The next thing that looks like a plot point is just as big a fraud as Lois and Stan’s difference of opinion on the subject of impromptu drag duels. While hanging out at the local diner, the Zenith kids are intruded upon by Anita, her boyfriend, Tony (Jack Ging, later of Play Misty for Me and Die, Sister, Die!), and their gang of hoodlum pals. No rumble materializes at this time, but a decade’s worth of JD pictures have taught us what to expect for the future. Once again, though, we’ll be expecting falsely. What really are plot points, oddly enough, are Lois’s grounding by her parents (Kirby Smith and The Astounding She-Monster’s Jean Tatum) in response to word of her recent police chase, and the revelation that her loony aunt, Anastasia Abernathy (Dorothy Neumann, from Private Parts and 13 Frightened Girls), is coming to visit for a few days. The significance of these events lies in Mrs. Cavendish’s magnanimous allowance for the motor club party that Lois was supposed to arrange to be held at their house (permitting her to uphold her responsibilities to her friends while still abiding by the letter of her grounding), which in turn leads the hot-rodders into contact with Aunt Anastasia. Why should we care about that? Because Anastasia owns that haunted house we’ve all practically given up waiting for, and she’s willing to lend it out for the Zenith fundraiser on the condition that Lois and the gang can find some way to rid the place of the shabby re-dress of the She-Creature monster suit that’s been haunting it. Yes, I suppose that does make The Ghost of Dragstrip Hollow the late-50’s, “hot rods and rock & roll” version of The Ghost Breakers.
Let us be perfectly clear: I hate this movie. As hot rod exploitation, it fails by spending more time gabbing about cars than driving them— and Tommy Ivo never once gets behind the wheel! As rock & roll exploitation, it suffers from the Renegades (who manage to squeeze in a song or two every time more than about ten “teenagers” appear in a scene simultaneously) being just not very good, and from Jimmy Madden (who comes across as the Sears house-brand knockoff of Pat Boone) being in the movie at all. The Ghost of Dragstrip Hollow’s one attempt to do the Phil Spector girl-group thing falls pretty flat, too, but in that case there’s no obvious culprit to incriminate. In-story, it’s supposed to be Rhoda, Hazel, and Amelia singing, but I’d be very surprised if the voices we hear actually belonged to Elaine DuPont, Beverly Scott, and Sanita Pelkey, and only the lyricist is credited for the girls’ song. The Ghost of Dragstrip Hollow fails as a juvenile delinquent melodrama because the bad kids are insufficiently bad, because the good kids are insufficiently misunderstood, and because the climax to that plot thread— the rematch between Lois and Anita— occurs off-camera. It fails as a haunted house movie by not so much as mentioning the existence of the haunted house until the 40-minute mark, and by relying on the same weary old bogus haunting shtick that American horror films had been working in various ways since at least the first version of The Ghost Breaker (which was not yet plural in those days) in 1914. And above all, The Ghost of Dragstrip Hollow fails as comedy, not just by being unfunny, but by acting as a virtual checklist of all the forms of unfunniness known to Hollywood in the late 1950’s. It has a zany goofball, a daffy old lady, a hapless father, an irascible parrot. It has dopey sight gags, “comical” cowardice, dubbed-in “humorous” sound effects, jokes premised upon the impenetrability of teen slang. It has a third-act subplot about Dave and Amelia building an omnipotent, self-aware hot rod that horrifyingly prefigures the robot scenes in the execrable Sex Kittens Go to College. The only things it’s missing are ethnic humor and Stoogian slapstick. If it were one second longer, The Ghost of Dragstrip Hollow would be unendurable.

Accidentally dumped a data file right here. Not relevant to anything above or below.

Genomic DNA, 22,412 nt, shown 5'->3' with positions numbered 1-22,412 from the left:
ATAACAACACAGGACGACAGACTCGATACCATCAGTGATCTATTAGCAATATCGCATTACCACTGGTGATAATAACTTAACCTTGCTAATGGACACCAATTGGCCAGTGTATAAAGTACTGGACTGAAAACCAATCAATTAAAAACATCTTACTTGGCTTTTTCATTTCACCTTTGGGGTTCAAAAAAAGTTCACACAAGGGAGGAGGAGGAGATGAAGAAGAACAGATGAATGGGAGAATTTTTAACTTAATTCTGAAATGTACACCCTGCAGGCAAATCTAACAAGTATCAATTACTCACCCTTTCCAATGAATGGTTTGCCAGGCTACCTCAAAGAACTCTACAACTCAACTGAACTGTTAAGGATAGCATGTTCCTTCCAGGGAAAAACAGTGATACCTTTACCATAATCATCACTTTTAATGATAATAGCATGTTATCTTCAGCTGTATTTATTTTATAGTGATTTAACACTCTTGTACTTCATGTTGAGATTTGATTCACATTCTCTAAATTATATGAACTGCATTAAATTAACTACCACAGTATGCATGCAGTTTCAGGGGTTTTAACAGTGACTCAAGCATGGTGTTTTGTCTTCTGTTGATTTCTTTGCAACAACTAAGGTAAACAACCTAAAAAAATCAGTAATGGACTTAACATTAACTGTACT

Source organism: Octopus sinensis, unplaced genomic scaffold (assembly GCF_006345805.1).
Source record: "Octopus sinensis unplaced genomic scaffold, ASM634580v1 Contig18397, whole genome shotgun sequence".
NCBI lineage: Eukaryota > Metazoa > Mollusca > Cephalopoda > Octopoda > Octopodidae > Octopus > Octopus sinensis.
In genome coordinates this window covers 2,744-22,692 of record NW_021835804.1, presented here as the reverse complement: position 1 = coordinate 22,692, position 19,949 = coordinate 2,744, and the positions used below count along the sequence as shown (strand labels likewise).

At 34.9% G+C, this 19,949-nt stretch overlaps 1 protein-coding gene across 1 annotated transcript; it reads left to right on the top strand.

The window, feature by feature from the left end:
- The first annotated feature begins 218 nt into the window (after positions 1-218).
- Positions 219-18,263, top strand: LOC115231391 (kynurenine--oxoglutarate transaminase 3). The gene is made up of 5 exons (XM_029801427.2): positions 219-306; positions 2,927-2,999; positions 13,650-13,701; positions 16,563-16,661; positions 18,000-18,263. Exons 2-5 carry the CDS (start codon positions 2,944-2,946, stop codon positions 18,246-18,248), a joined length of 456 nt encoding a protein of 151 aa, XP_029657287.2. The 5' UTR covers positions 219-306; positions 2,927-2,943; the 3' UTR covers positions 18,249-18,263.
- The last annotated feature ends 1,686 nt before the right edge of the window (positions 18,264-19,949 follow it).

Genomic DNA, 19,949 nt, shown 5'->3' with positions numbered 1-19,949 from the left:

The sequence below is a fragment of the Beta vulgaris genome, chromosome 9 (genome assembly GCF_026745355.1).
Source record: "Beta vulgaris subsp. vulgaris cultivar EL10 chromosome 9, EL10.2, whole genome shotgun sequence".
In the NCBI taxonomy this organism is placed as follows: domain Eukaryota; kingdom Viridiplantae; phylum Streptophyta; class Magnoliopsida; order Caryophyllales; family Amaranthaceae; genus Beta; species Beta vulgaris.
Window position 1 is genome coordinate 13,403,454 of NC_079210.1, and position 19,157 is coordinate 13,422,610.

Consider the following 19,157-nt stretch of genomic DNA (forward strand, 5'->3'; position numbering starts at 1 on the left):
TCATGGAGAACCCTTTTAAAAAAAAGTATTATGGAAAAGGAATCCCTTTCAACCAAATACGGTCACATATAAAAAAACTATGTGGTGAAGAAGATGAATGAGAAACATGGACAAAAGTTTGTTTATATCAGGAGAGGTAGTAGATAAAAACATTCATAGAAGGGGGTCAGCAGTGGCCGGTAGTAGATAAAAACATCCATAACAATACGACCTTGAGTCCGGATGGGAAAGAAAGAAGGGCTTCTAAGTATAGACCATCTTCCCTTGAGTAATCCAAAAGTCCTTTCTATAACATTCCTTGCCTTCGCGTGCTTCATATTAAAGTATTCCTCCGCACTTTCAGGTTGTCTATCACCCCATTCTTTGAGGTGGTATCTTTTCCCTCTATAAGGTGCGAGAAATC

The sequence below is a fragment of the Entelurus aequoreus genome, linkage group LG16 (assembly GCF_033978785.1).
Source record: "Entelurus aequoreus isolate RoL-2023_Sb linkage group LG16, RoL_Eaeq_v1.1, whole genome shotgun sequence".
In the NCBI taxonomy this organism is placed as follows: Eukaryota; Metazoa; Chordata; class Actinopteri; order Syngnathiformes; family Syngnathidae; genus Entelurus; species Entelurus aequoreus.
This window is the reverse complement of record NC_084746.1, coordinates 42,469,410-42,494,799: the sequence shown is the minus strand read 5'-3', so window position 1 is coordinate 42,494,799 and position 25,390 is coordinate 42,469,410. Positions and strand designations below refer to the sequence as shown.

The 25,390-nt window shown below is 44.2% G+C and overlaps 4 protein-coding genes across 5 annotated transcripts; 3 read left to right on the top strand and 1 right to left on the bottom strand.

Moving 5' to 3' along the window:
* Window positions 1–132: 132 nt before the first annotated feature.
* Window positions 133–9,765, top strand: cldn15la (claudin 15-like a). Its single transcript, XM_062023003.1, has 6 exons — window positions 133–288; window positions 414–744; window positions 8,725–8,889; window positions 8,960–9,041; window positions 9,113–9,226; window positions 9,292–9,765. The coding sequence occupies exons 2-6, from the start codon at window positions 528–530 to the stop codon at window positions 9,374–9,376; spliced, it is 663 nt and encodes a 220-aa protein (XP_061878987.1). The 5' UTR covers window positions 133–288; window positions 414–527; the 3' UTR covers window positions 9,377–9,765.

Why is it, then, that I keep catching myself standing in front of my DVD player, disc in hand, preparing as if in a trance to inflict this stinker on myself again? It’s very simple, really— I’m infatuated with Sanita Pelkey. It’s not that she’s an especially good actress, although she does better with what she’s given than most of the other young (or “young”) performers in the cast. Rather, the attraction comes from Pelkey’s embodiment of a curious casting phenomenon. Often, a screenplay will call for one of the female characters not to be good-looking. That’s fine if the character is also elderly or middle-aged, but it presents a real problem for the casting department if the role demands an ingenue, since as everyone knows, genuinely plain girls in Los Angeles are subject to extermination by fire and plastic surgery. We’ve all seen the result— glasses and a bad wig on a gorgeous actress, whom we’re then asked to accept as someone no guy would look at twice. Sometimes it goes further than that, though. Sometimes the casting and makeup people seem to have been working from an arbitrary list of minor divergences from prevailing feminine beauty norms without ever stepping back to take in the whole gestalt, so that the “plain” girl comes out not just beautiful, but so incandescently sexy that her more conventionally pretty castmates fade into invisibility beside her. Sanita Pelkey as Amelia is one such “plain” girl. Brunette? Check. Clunky glasses? Check. Severe hairstyle? Check. Minimal lipstick and eye makeup? Check. Noticeably taller than any of the men in the cast, even when wearing flats? Check. Dances with all the grace of a drunken giraffe as she struggles to find some harmonious employment for her eleven total feet or so of gangling limbs? Check. But put all that together, and holy shit! “Gawky Vulcan Amazon” might not sound like the description of anybody’s dream girl, but that’s exactly the point I’m trying to make. Whoever decided to cast Pelkey in the part of the notionally unattractive Amelia must have been thinking of her strictly as a cluster of characteristics, not realizing how far the whole would exceed the sum of its parts. I say again that I’m sorely tempted to re-watch this otherwise worthless movie right now, just to see more of her— that’s what a stunner Sanita Pelkey is. (The girl can’t lip-synch for shit, though…)